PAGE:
By Katie O’Neill ’24
The Global Research Institute’s Summer Fellows Program provides international experiential learning opportunities to W&M students. This post is one installment of a series highlighting the 2023 Fellows’ key discoveries and formative experiences.
I spent my time this summer working with Community Health Partners (CHP) in rural Kenya, collecting data by digitizing thousands of children’s handwritten immunization records to analyze trends in immunization rates. CHP is a Kenyan non-profit which operates four clinics in predominantly Maasai communities: Ewaso-Ngiro, Mara Rianta, Aitong, and Talek. My co-fellow, Evey Thompson, and I worked with GRI’s Ignite Global Health Lab, who in partnership with CHP, began collecting this immunization data in 2019. We traveled to each clinic location to create a comprehensive dataset that spans from 2016-2023 across the three locations.
The set-up for a usual day of data collection, or: the reality of typing thousands of immunization records into Excel.
Over the course of six weeks, we updated 2,000 records and collected over 6,000 new records. We are currently using this data, which spans seven years, to analyze geographical and immunization timeliness trends. In addition, we conducted an ethnographic study by maintaining a daily log of field notes as we operated as both data collectors and quasi-interns for CHP. From our observations, we identified potential obstacles to timely vaccination and effective record keeping. For example, paper records are often left blank or inconsistent on busy days, and it is difficult to contact patients who fail to show up at vaccine appointments. These problems could be solved with electronic recordkeeping, but CHP currently lacks the funding and infrastructure for those improvements. As we continue our research, we hope to reveal immunization trends and present suggestions for improving immunization processes in the rural setting.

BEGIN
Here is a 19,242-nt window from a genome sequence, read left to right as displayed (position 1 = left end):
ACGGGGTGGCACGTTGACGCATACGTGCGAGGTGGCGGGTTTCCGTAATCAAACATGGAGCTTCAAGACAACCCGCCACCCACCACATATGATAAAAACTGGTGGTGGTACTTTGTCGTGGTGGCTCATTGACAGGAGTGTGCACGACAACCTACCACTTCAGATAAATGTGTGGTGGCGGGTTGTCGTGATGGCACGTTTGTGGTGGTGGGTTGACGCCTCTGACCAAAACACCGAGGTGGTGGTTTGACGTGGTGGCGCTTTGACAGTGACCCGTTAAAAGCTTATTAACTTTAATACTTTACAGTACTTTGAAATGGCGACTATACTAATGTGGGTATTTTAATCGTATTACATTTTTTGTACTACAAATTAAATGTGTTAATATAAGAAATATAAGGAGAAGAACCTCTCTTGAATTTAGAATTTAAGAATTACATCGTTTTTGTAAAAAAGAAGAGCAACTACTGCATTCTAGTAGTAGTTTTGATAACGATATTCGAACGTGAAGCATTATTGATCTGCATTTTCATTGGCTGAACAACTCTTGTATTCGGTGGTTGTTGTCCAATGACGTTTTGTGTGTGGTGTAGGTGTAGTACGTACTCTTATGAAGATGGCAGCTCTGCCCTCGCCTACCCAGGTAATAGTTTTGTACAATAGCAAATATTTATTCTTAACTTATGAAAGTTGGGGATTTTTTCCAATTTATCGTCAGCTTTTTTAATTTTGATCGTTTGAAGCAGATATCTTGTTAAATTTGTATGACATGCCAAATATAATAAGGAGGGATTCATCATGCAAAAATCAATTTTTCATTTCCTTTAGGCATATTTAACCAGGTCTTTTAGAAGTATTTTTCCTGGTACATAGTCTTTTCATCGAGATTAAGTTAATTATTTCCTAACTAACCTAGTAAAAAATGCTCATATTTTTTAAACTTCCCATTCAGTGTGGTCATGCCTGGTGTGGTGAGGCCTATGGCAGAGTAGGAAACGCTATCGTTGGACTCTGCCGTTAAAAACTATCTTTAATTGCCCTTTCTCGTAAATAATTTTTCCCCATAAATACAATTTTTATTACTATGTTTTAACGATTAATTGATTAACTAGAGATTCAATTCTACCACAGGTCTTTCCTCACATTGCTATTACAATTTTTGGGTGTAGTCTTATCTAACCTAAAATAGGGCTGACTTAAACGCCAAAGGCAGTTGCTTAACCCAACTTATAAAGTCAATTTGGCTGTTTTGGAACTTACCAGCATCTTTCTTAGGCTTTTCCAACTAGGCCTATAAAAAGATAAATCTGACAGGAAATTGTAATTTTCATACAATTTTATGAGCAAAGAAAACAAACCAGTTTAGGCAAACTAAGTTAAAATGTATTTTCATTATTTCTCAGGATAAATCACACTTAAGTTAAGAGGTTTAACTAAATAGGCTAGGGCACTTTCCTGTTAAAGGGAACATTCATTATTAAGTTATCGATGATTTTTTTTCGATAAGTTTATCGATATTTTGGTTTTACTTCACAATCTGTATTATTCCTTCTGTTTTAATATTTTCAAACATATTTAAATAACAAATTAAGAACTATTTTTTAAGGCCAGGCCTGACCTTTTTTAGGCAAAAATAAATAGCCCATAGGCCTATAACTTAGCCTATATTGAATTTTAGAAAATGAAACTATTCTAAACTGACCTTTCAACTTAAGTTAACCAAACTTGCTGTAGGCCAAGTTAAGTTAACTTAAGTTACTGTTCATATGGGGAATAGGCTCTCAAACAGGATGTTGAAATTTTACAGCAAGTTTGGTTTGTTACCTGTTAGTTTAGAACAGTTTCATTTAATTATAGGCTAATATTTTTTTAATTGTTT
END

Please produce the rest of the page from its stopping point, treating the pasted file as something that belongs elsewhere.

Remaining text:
The best aspects of my time with CHP were the people. Each clinic has its own tight knit community of nurses, clinical officers, administrative workers, leadership, cleaners, and someone who provides tea (and chapati). I quickly left my fear of lack of community behind.
Within our first week in Ewaso Ngiro, we were invited to walk home with a nurse who had been asked to show us around. She invited us into her home, poured us tea, kindly gave each of us necklaces made by her mother-in-law, showed us her goats, and introduced us to her son. Late one night, a neighbor knocked on our door with the gift of freshly made chapati.
A Fourth of July lunch of nyama choma (roast meat), chapati, and sodas. A time of celebration with the Aitong clinic community.